And not one year after that the president shoved the $7 trillion unfunded mandate known as Medicare Part D down the throats of the American people, committing poor young Americans to be further expropriated by government to subsidize the richest voting demographic in the world, elderly Americans, and setting the stage for an even bigger government takeover in Obamacare seven years later.
This is not even mentioning the massive artificial credit expansion initiated by Federal Reserve Chairman Alan Greenspan to facilitate George Bush’s “compassionate” conservative “Ownership Society” housing programs—otherwise known as the brilliant idea that every debt-riddled deadbeat in America should own a home and every bank stupid enough to make the loan should be “protected” from market forces by bailout guarantees. (Yes, technically the agenda of full homeownership started under Clinton and can even be traced back to Carter with legislation like the Community Reinvestment Act, but with Bush’s Debtor-ship Society at work the crisis got kicked into overdrive).
However, that’s not instrumental to the “enduring legacy” argument that Gabe is putting forth. It’s true that if you both A) hold the priority of “keeping us safe,” broadly defined for our purposes as preventing large scale terrorist attacks from happening a second time inside the United States, as your top priority and B) are willing to ignore the interventionist devastation to the U.S. economy and to American civil liberties under the Bush administration, then you may consider the man who occupied the Oval Office from 2001 to 2009 to be a success.
But let’s first state the obvious that before and after the September 11th attacks professional studies still put an American citizen’s chances of being killed in a coordinated terrorist attack at about 1 in 20 million. Compare that with the likelihood of dying in a car accident at 1 in 19,000 and the chance of being killed in a bathtub at 1 in 800,000.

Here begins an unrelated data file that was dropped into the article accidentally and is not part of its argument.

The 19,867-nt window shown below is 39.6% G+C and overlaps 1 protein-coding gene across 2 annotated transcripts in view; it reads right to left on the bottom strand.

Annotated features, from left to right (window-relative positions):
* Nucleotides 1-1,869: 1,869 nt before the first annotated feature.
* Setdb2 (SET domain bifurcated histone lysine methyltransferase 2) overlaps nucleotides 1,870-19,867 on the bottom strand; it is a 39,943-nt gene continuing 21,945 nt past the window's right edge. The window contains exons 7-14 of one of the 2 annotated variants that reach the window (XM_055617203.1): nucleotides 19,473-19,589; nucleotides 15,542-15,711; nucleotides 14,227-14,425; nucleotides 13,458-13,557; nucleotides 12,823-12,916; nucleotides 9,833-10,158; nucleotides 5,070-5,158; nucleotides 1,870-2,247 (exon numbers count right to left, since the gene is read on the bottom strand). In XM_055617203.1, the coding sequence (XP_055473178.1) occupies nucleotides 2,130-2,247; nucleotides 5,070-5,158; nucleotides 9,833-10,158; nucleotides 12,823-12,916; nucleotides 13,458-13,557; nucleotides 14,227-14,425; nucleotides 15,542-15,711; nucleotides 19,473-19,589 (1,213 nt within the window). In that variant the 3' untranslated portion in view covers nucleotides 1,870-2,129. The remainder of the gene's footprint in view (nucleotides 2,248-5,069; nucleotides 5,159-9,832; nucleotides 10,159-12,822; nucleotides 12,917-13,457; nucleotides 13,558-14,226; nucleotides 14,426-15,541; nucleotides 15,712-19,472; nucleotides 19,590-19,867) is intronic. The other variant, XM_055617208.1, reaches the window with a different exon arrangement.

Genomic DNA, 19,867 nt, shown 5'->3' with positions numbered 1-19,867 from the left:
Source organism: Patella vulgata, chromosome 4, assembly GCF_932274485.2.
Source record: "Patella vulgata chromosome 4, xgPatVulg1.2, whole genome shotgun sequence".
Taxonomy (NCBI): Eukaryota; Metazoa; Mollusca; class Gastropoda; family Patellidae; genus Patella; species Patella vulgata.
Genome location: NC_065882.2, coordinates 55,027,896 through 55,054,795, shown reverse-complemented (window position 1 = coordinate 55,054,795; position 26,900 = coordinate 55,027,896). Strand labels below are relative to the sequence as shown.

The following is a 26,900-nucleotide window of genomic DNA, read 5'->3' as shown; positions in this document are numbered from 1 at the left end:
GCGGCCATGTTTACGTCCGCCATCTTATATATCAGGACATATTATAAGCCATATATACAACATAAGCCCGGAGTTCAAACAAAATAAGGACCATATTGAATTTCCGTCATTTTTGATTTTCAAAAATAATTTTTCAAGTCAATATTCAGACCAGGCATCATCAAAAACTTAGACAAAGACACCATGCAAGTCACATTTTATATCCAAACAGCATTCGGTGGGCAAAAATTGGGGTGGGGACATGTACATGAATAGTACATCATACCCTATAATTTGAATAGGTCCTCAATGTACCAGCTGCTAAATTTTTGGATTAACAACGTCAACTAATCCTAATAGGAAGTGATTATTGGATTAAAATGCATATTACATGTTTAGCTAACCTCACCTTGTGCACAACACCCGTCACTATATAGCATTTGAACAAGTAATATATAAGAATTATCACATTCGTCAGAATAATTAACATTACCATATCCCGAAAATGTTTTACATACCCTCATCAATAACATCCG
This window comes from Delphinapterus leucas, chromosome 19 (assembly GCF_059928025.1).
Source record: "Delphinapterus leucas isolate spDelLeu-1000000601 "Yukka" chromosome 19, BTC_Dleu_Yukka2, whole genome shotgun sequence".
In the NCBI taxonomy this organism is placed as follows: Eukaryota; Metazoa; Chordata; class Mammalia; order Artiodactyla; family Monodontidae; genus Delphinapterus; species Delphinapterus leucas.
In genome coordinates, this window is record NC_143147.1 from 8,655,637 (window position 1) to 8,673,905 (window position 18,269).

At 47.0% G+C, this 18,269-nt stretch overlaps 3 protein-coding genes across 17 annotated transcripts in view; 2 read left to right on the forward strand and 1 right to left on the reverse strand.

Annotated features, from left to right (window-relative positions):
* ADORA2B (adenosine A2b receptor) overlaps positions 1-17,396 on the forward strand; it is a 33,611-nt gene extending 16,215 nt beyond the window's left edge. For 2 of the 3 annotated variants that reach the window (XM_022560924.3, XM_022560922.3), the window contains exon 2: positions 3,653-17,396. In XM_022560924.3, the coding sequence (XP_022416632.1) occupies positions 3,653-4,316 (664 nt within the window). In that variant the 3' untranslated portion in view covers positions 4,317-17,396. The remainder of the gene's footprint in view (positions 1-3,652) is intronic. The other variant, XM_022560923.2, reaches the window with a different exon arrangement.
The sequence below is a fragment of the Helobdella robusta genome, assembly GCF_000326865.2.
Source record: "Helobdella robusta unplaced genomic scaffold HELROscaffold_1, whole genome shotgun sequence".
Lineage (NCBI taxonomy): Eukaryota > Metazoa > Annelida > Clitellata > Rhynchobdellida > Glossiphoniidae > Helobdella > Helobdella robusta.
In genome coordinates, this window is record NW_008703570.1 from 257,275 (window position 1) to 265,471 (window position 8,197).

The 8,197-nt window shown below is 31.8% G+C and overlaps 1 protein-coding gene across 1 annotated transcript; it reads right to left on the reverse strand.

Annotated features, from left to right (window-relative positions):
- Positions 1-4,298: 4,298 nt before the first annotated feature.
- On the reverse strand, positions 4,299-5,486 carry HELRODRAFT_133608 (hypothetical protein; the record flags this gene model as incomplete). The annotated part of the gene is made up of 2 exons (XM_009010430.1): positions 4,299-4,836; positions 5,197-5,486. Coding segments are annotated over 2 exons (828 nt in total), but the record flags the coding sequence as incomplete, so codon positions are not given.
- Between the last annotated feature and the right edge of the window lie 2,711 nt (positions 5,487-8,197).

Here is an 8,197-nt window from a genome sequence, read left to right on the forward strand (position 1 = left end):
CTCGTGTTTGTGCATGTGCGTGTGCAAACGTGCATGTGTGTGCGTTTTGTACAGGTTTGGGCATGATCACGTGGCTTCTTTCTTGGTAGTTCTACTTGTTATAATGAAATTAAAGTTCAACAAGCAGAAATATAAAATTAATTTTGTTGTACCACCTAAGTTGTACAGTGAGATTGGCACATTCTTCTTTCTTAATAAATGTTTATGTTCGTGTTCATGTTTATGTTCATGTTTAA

So congratulations, George W. Bush, you protected the American people from a threat so small that it’s basically a statistical impossibility. Now if he really wanted to keep us safe, he should have declared war on the Kohler Corporation and its bathtubs of mass destruction! (Sarcasm)
But the central argument of the “He kept us safe” narrative is fundamentally flawed in that it bears an almost carbon copy-like resemblance to the Obama partisans’ one that somehow with the 2009 $787 billion “stimulus” program, we would all in an Lord of the Flies-style barbaric dystopia right now fully replete with human sacrifices.
In essence it’s trying to prove a counter-factual. Bush’s partisans, like Obama’s, are trying to find an embedded diamond in an administration whose failures and bad ideas outnumber all the grains of sand in the Sahara.
Did George Bush prevent another 9/11? Perhaps. But the more important question any society has to ask itself is was what we gave up more valuable or less valuable than what we got for it?
He abandoned liberty in one of its maximum hours of peril and the American people are far less free, prosperous, and safe because of it.
And that is the enduring legacy George W. Bush.